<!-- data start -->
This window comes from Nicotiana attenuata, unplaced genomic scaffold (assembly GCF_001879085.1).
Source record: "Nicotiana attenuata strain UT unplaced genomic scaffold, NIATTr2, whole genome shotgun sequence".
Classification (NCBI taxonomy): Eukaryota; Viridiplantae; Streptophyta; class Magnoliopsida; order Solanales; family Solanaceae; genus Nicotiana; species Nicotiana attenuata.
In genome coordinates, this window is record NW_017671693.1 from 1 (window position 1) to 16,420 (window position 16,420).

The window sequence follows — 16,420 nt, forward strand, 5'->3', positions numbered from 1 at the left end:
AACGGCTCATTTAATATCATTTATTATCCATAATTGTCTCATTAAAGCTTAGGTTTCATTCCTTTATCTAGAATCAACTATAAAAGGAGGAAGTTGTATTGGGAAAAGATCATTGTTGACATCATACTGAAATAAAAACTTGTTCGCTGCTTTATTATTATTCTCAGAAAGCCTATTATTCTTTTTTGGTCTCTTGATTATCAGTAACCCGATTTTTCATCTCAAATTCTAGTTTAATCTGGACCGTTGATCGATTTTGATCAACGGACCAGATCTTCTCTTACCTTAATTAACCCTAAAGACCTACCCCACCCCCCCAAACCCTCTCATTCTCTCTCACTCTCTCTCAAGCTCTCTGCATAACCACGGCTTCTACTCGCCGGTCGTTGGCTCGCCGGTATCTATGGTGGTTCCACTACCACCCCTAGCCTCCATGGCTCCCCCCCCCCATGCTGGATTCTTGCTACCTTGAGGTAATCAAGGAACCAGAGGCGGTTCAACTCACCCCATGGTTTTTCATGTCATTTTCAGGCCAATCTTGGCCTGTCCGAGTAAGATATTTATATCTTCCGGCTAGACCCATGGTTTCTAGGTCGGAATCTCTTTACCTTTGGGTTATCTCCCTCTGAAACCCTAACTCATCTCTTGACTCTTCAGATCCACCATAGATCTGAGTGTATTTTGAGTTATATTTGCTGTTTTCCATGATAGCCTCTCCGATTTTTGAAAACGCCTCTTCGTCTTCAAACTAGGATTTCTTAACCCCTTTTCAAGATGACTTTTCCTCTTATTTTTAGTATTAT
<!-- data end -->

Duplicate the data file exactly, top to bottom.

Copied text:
This window comes from Nicotiana attenuata, unplaced genomic scaffold (assembly GCF_001879085.1).
Source record: "Nicotiana attenuata strain UT unplaced genomic scaffold, NIATTr2, whole genome shotgun sequence".
Classification (NCBI taxonomy): Eukaryota; Viridiplantae; Streptophyta; class Magnoliopsida; order Solanales; family Solanaceae; genus Nicotiana; species Nicotiana attenuata.
In genome coordinates, this window is record NW_017671693.1 from 1 (window position 1) to 16,420 (window position 16,420).

The window sequence follows — 16,420 nt, forward strand, 5'->3', positions numbered from 1 at the left end:
AACGGCTCATTTAATATCATTTATTATCCATAATTGTCTCATTAAAGCTTAGGTTTCATTCCTTTATCTAGAATCAACTATAAAAGGAGGAAGTTGTATTGGGAAAAGATCATTGTTGACATCATACTGAAATAAAAACTTGTTCGCTGCTTTATTATTATTCTCAGAAAGCCTATTATTCTTTTTTGGTCTCTTGATTATCAGTAACCCGATTTTTCATCTCAAATTCTAGTTTAATCTGGACCGTTGATCGATTTTGATCAACGGACCAGATCTTCTCTTACCTTAATTAACCCTAAAGACCTACCCCACCCCCCCAAACCCTCTCATTCTCTCTCACTCTCTCTCAAGCTCTCTGCATAACCACGGCTTCTACTCGCCGGTCGTTGGCTCGCCGGTATCTATGGTGGTTCCACTACCACCCCTAGCCTCCATGGCTCCCCCCCCCCATGCTGGATTCTTGCTACCTTGAGGTAATCAAGGAACCAGAGGCGGTTCAACTCACCCCATGGTTTTTCATGTCATTTTCAGGCCAATCTTGGCCTGTCCGAGTAAGATATTTATATCTTCCGGCTAGACCCATGGTTTCTAGGTCGGAATCTCTTTACCTTTGGGTTATCTCCCTCTGAAACCCTAACTCATCTCTTGACTCTTCAGATCCACCATAGATCTGAGTGTATTTTGAGTTATATTTGCTGTTTTCCATGATAGCCTCTCCGATTTTTGAAAACGCCTCTTCGTCTTCAAACTAGGATTTCTTAACCCCTTTTCAAGATGACTTTTCCTCTTATTTTTAGTATTAT